If in animation we are trying to show that a character is sad, we droop the shoulders, slump the body, drop the head, add a long face, and drag the feet. Yet those same symbols also can mean that the character is tired, or discouraged, or even listless. We can add a tear and pinpoint our attitude a little better, but that is the extent of our capabilities.
The live actor has another advantage in that he can interrelate with others in the cast. In fact, the producer relies heavily on this. When he begins a live action picture, he starts with two actors of proven ability who will generate something special just by being together. There will be a chemistry at work that will create charisma, a special excitement that will elicit an immediate response from the audience. The actors will each project a unique energy simply because they are real people.
By contrast, in animation we start with a blank piece of paper! Out of nowhere we have to come up with characters that are real, that live, that interrelate. We have to work up the chemistry between them (if any is to exist), find ways to create the counterpart of charisma. have the characters move in a believable manner. and do it all with mere pencil drawings. That is enough challenge for anybody.
These problems would seem to create considerable difficulties for achieving the communication claimed for animation. How can it work so wonderfully? It does it in a very simple way through what we call "audience involvement." In our own lives, we find that as we get to know people we share their experiences—we sympathize, we empathize, we enjoy. If we love them, we become deeply concerned about their welfare. We become involved in their lives.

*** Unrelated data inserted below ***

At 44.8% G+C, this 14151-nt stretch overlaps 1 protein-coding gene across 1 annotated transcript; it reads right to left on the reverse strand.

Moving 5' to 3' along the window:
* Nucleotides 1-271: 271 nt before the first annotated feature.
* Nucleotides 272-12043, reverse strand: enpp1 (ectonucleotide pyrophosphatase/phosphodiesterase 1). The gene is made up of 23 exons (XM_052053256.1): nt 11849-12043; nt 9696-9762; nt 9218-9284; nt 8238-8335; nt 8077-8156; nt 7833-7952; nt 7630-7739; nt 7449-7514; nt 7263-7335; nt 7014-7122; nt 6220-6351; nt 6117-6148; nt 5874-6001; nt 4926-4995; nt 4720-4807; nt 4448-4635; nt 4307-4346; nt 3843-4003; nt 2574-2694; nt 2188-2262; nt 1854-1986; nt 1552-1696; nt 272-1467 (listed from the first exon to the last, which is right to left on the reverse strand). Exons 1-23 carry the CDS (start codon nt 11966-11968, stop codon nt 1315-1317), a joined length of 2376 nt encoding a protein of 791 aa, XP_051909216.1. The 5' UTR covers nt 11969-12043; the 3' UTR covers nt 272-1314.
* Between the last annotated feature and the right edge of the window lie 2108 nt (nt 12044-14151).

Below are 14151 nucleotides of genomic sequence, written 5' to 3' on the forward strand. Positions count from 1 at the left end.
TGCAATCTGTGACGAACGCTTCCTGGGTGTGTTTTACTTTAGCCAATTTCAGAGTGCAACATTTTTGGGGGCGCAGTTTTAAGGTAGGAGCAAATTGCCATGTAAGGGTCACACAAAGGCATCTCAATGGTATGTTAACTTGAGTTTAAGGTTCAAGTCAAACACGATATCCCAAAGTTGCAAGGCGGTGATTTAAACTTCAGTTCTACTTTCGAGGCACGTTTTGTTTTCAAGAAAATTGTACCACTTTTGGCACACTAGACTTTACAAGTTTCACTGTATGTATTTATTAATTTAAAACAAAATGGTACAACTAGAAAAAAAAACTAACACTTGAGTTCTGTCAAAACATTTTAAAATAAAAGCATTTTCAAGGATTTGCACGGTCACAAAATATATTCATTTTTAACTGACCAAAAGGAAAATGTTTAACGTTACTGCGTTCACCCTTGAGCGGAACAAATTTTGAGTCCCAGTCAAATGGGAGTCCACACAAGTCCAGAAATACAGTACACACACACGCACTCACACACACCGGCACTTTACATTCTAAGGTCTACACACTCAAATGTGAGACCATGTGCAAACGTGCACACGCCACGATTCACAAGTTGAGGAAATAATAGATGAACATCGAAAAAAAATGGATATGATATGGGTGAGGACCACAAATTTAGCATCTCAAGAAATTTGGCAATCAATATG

We involve the audiences in our films the same way. We start with something they know and like. This can be either an idea or a character, as long as it is familiar and appealing. It can be a situation everyone has experienced, an emotional reaction universally shared, a facet of someone's personality easily recognized, or any combination of these. But there must be something that is known and understood if the film is to achieve audience involvement.
In the great days of radio, there were many programs presented in such a special, intimate way that they drew the listening audience into their stories completely. The mystery programs were particularly good at this, using voices that reached out to you—and good sound effects: heavy breathing up close to the microphone, echoing footsteps, a creaky, door; you were held spellbound. The broadcasts were projected through symbols into your imagination, and you made the situation real. It was not just what you heard, it was what the sounds made you believe and feel. It was not the actor's emotions you were sensing anymore. They were your emotions.
Fortunately, animation works in the same way. It is capable of getting inside the heads of its audiences, into their imaginations. The audiences will make our little cartoon character sad—actually, far sadder than we could ever draw him—because in their minds that character is real. He lives in their imaginations. Once the audience has become involved with your characters and your story, almost anything is possible.
For a character to be that real. he must have a per-
TIME CHART 1923 to 1933